So I hung around the salmon a moment, just in case, thinking, browse away, hon.

She asked me if I were a pianist?

(I didn’t say, not like my concert-pianist grandmother nor my organ-performance-minor son, but) “Yes.”

She was too! She LOVED my hat! Wait–I’d *made* it?!

Hey (bring on the brag). I’d designed it.

I showed her the inside: how I’d wrapped the yarn across the backs of every single stitch so it wouldn’t have long lengths to snag on things. But that had made it so the black shows through the white keys a bit across the front, and for later hats, I’d gone with the long lengths. (The floats, to a knitter.)

I did offer to put the salmon back up if by chance she needed that. She loved that someone understood how it was to be seated.

However long later, Richard turned back to get one last thing for me and then we headed to the checkout. With him at the cart, he picked a line.

Which turned out to be next to that woman. Her young sons had joined her by then, one quite small, one maybe six or seven. I knew it couldn’t be easy to have Mom having a hard time getting around for awhile, especially if that’s a change.

I said a quick inner prayer, wondering. In response I felt this: could I re-create the hat? Sure, in a day, two, tops. Could I re-create this moment? Not on your life. And so while she was turned the other way I whipped my hat off my head, stepped over and tucked it into her cart just as she turned back.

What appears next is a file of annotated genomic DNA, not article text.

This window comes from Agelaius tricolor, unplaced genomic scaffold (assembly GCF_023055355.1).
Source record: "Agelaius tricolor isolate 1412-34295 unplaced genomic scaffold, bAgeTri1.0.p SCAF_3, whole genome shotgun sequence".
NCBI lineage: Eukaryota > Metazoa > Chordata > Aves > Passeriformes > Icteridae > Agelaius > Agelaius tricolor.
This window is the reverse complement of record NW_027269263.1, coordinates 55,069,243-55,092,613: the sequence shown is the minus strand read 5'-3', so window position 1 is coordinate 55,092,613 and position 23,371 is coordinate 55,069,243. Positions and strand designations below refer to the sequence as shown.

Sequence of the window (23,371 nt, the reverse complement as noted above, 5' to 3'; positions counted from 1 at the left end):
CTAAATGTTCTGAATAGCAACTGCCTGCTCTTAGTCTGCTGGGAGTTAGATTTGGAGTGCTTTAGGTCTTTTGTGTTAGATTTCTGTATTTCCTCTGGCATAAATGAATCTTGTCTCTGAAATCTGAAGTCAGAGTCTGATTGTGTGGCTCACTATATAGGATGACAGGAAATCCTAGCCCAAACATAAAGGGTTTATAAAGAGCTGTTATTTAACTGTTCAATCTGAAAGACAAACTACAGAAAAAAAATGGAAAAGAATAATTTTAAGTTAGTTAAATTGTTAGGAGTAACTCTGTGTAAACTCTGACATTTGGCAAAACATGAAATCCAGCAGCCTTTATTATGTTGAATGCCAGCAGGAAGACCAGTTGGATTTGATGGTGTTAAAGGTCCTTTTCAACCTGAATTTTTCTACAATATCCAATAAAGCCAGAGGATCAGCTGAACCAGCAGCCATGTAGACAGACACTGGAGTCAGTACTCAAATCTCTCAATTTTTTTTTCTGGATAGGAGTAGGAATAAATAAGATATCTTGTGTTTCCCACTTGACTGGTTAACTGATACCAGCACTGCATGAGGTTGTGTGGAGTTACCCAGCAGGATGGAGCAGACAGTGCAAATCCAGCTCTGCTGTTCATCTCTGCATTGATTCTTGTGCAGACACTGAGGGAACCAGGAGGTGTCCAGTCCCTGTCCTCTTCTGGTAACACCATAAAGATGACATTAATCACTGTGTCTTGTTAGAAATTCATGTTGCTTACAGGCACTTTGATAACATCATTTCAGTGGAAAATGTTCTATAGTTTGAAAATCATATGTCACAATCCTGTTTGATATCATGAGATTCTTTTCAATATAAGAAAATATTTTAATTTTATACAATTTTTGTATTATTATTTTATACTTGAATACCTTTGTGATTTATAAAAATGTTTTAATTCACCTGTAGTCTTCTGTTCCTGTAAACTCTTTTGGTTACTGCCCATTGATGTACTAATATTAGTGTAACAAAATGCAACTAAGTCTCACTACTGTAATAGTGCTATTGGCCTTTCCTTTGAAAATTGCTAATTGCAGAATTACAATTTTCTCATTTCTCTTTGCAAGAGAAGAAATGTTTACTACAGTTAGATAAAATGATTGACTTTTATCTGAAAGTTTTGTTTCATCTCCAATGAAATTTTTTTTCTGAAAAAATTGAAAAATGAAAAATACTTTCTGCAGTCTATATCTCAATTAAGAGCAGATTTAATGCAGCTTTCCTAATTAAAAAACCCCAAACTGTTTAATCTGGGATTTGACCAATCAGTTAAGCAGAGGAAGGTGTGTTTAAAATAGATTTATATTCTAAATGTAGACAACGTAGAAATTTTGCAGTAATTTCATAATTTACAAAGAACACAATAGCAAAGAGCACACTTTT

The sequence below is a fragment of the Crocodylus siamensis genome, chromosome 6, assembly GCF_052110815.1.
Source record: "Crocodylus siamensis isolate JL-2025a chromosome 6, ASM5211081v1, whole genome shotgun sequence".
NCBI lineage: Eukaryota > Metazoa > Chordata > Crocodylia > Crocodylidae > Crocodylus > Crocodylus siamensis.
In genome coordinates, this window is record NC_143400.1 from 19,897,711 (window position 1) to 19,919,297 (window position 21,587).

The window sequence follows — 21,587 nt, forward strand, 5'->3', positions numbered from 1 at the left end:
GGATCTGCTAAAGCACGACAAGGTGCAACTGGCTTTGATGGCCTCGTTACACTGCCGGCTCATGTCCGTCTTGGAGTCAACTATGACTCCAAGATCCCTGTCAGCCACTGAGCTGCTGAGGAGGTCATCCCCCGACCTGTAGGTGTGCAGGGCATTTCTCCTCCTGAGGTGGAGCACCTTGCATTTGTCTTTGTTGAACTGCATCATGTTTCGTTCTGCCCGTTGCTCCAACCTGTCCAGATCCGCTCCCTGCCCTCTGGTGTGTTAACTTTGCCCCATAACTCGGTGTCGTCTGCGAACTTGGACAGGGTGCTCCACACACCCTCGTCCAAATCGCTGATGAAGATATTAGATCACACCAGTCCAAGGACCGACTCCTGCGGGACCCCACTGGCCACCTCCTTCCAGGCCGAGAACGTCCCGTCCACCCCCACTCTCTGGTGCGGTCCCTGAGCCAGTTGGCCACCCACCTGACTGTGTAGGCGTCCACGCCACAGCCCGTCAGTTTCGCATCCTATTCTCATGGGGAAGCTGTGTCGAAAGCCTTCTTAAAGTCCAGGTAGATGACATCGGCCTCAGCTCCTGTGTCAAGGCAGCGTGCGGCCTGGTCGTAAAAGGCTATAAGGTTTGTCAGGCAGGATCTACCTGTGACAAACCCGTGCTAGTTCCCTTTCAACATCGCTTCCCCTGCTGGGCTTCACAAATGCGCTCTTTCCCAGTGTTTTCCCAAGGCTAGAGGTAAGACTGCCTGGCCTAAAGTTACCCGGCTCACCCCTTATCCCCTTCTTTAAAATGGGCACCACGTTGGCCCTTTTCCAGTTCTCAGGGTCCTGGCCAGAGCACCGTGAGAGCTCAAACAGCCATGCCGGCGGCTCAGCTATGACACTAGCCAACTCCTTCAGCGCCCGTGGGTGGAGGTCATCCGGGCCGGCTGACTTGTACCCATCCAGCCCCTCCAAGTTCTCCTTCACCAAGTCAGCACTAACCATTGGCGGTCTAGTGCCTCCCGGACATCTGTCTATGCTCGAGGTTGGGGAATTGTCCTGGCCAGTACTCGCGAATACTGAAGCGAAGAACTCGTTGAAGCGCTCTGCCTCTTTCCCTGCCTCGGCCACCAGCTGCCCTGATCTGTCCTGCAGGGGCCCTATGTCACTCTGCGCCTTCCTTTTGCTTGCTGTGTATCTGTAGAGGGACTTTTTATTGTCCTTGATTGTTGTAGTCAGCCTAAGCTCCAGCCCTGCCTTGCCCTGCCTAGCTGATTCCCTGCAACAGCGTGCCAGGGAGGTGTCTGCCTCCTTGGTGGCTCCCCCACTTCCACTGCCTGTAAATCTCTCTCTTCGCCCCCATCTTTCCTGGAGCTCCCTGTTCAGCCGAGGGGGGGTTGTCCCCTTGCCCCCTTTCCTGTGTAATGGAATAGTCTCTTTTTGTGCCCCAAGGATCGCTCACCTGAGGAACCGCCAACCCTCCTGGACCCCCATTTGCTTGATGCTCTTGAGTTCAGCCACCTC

She was stunned. “NO!” in disbelief. A delighted butbutbut.

May I?

She shook her head in how can I let you and joy and are you sure. Yes I’m sure.

She exclaimed some more and her older boy admired it and put it on his head. She told me he played violin.

“I don’t know how to knit a violin yet,” I laughed. (Thinking, but just wait…)

Her husband joined them right about then and the next thing I saw, all of them were laughing and happy, and then the older couple behind them in line were happy for them and admiring their hat and loving being at Costco right there right then.

I had been exposed to enough UV earlier to burn my cheeks and wonder what my T- (ed. to add, and B-) cells would do next. But as I once told my friend Scott, “Sometimes you just have to LIVE!”  I was hoping the Decembery conditions would be enough in my favor, but it was a risk and I knew it and I weighed it and I took it. Maybe, hopefully, I’ll be fine. Some things are worth what you pay for them. It was a day well spent.

But that very awareness pushed me to choose not to be selfish but to grab the moment given me to make that family happy.

As that musician had made me happy by the depth of that smile that had lit up his whole countenance. He, too, had played his part to help make it happen for them.

We all arrived of our own choices where we were supposed to be.

Got me wrapped around their fingers
Saturday December 10th 2011, 12:31 am
Filed under: Family,Friends,Knitting a Gift

Parker ready to read to his younger cousin: hey look, he saved her bookmark.

When Holly was here in town several months ago, I showed her a project I was working on.